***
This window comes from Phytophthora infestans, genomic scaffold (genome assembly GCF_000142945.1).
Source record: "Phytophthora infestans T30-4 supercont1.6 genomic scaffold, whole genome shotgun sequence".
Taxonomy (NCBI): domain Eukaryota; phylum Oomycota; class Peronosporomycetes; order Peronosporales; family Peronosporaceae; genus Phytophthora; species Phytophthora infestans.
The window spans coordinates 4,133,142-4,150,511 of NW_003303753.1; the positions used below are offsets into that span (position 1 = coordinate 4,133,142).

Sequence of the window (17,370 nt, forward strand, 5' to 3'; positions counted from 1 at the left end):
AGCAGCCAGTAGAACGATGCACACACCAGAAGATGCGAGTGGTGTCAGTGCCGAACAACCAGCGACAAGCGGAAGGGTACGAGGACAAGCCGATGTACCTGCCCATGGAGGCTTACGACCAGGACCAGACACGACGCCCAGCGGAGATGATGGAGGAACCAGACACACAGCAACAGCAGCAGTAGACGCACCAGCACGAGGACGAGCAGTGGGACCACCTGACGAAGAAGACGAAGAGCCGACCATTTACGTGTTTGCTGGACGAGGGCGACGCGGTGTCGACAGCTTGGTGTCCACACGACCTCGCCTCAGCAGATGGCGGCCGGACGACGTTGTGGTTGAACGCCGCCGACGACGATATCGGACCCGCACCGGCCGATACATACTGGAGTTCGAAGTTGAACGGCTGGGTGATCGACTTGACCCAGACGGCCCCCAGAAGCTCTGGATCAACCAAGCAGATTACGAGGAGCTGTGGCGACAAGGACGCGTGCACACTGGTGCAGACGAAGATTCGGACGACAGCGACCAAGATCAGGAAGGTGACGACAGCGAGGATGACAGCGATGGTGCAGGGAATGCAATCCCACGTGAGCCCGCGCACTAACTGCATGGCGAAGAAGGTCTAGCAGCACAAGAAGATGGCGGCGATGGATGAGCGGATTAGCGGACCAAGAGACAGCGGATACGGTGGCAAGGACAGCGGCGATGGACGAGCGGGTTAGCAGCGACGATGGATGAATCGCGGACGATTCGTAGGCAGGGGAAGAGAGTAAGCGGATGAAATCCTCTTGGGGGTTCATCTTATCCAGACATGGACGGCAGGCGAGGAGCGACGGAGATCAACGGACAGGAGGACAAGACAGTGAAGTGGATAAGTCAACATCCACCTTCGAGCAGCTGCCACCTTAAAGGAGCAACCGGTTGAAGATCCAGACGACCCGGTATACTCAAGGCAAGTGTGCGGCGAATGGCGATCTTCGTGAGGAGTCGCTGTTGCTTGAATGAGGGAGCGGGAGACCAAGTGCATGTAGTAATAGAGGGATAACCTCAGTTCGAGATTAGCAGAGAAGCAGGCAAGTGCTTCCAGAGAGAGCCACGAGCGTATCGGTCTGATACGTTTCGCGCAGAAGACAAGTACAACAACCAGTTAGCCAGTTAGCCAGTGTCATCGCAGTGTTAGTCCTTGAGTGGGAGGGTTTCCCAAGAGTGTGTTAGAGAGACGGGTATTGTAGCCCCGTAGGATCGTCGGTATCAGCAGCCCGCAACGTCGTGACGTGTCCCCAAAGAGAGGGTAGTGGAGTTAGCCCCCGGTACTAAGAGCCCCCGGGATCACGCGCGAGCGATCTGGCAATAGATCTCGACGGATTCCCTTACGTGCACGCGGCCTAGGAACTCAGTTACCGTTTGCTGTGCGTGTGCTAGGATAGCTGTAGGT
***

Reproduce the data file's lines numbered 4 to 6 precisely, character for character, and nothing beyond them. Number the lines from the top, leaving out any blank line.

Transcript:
The window spans coordinates 4,133,142-4,150,511 of NW_003303753.1; the positions used below are offsets into that span (position 1 = coordinate 4,133,142).

Sequence of the window (17,370 nt, forward strand, 5' to 3'; positions counted from 1 at the left end):
AGCAGCCAGTAGAACGATGCACACACCAGAAGATGCGAGTGGTGTCAGTGCCGAACAACCAGCGACAAGCGGAAGGGTACGAGGACAAGCCGATGTACCTGCCCATGGAGGCTTACGACCAGGACCAGACACGACGCCCAGCGGAGATGATGGAGGAACCAGACACACAGCAACAGCAGCAGTAGACGCACCAGCACGAGGACGAGCAGTGGGACCACCTGACGAAGAAGACGAAGAGCCGACCATTTACGTGTTTGCTGGACGAGGGCGACGCGGTGTCGACAGCTTGGTGTCCACACGACCTCGCCTCAGCAGATGGCGGCCGGACGACGTTGTGGTTGAACGCCGCCGACGACGATATCGGACCCGCACCGGCCGATACATACTGGAGTTCGAAGTTGAACGGCTGGGTGATCGACTTGACCCAGACGGCCCCCAGAAGCTCTGGATCAACCAAGCAGATTACGAGGAGCTGTGGCGACAAGGACGCGTGCACACTGGTGCAGACGAAGATTCGGACGACAGCGACCAAGATCAGGAAGGTGACGACAGCGAGGATGACAGCGATGGTGCAGGGAATGCAATCCCACGTGAGCCCGCGCACTAACTGCATGGCGAAGAAGGTCTAGCAGCACAAGAAGATGGCGGCGATGGATGAGCGGATTAGCGGACCAAGAGACAGCGGATACGGTGGCAAGGACAGCGGCGATGGACGAGCGGGTTAGCAGCGACGATGGATGAATCGCGGACGATTCGTAGGCAGGGGAAGAGAGTAAGCGGATGAAATCCTCTTGGGGGTTCATCTTATCCAGACATGGACGGCAGGCGAGGAGCGACGGAGATCAACGGACAGGAGGACAAGACAGTGAAGTGGATAAGTCAACATCCACCTTCGAGCAGCTGCCACCTTAAAGGAGCAACCGGTTGAAGATCCAGACGACCCGGTATACTCAAGGCAAGTGTGCGGCGAATGGCGATCTTCGTGAGGAGTCGCTGTTGCTTGAATGAGGGAGCGGGAGACCAAGTGCATGTAGTAATAGAGGGATAACCTCAGTTCGAGATTAGCAGAGAAGCAGGCAAGTGCTTCCAGAGAGAGCCACGAGCGTATCGGTCTGATACGTTTCGCGCAGAAGACAAGTACAACAACCAGTTAGCCAGTTAGCCAGTGTCATCGCAGTGTTAGTCCTTGAGTGGGAGGGTTTCCCAAGAGTGTGTTAGAGAGACGGGTATTGTAGCCCCGTAGGATCGTCGGTATCAGCAGCCCGCAACGTCGTGACGTGTCCCCAAAGAGAGGGTAGTGGAGTTAGCCCCCGGTACTAAGAGCCCCCGGGATCACGCGCGAGCGATCTGGCAATAGATCTCGACGGATTCCCTTACGTGCACGCGGCCTAGGAACTCAGTTACCGTTTGCTGTGCGTGTGCTAGGATAGCTGTAGGT